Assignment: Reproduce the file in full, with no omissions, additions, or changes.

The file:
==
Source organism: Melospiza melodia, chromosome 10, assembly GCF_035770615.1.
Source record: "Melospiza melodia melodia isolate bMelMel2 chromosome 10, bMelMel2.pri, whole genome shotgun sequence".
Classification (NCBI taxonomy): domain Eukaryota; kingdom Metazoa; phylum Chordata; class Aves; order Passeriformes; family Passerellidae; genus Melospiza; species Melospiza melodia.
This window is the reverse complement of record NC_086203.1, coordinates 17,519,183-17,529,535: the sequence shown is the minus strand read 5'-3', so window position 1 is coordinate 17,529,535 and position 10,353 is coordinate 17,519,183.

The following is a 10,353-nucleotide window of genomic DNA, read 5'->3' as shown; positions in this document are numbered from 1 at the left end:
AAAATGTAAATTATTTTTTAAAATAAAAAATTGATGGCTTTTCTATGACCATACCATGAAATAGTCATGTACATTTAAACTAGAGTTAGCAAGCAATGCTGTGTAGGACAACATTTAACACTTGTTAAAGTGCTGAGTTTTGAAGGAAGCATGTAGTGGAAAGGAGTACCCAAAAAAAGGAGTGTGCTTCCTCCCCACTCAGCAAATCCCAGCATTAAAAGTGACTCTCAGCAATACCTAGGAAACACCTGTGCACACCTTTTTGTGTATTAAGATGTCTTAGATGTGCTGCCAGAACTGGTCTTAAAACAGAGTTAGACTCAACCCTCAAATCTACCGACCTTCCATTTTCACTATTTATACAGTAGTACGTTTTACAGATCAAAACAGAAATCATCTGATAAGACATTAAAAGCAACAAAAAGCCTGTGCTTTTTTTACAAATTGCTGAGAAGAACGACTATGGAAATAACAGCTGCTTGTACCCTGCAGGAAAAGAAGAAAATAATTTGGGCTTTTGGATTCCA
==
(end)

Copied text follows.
Source organism: Melospiza melodia, chromosome 10, assembly GCF_035770615.1.
Source record: "Melospiza melodia melodia isolate bMelMel2 chromosome 10, bMelMel2.pri, whole genome shotgun sequence".
Classification (NCBI taxonomy): domain Eukaryota; kingdom Metazoa; phylum Chordata; class Aves; order Passeriformes; family Passerellidae; genus Melospiza; species Melospiza melodia.
This window is the reverse complement of record NC_086203.1, coordinates 17,519,183-17,529,535: the sequence shown is the minus strand read 5'-3', so window position 1 is coordinate 17,529,535 and position 10,353 is coordinate 17,519,183.

The following is a 10,353-nucleotide window of genomic DNA, read 5'->3' as shown; positions in this document are numbered from 1 at the left end:
AAAATGTAAATTATTTTTTAAAATAAAAAATTGATGGCTTTTCTATGACCATACCATGAAATAGTCATGTACATTTAAACTAGAGTTAGCAAGCAATGCTGTGTAGGACAACATTTAACACTTGTTAAAGTGCTGAGTTTTGAAGGAAGCATGTAGTGGAAAGGAGTACCCAAAAAAAGGAGTGTGCTTCCTCCCCACTCAGCAAATCCCAGCATTAAAAGTGACTCTCAGCAATACCTAGGAAACACCTGTGCACACCTTTTTGTGTATTAAGATGTCTTAGATGTGCTGCCAGAACTGGTCTTAAAACAGAGTTAGACTCAACCCTCAAATCTACCGACCTTCCATTTTCACTATTTATACAGTAGTACGTTTTACAGATCAAAACAGAAATCATCTGATAAGACATTAAAAGCAACAAAAAGCCTGTGCTTTTTTTACAAATTGCTGAGAAGAACGACTATGGAAATAACAGCTGCTTGTACCCTGCAGGAAAAGAAGAAAATAATTTGGGCTTTTGGATTCCA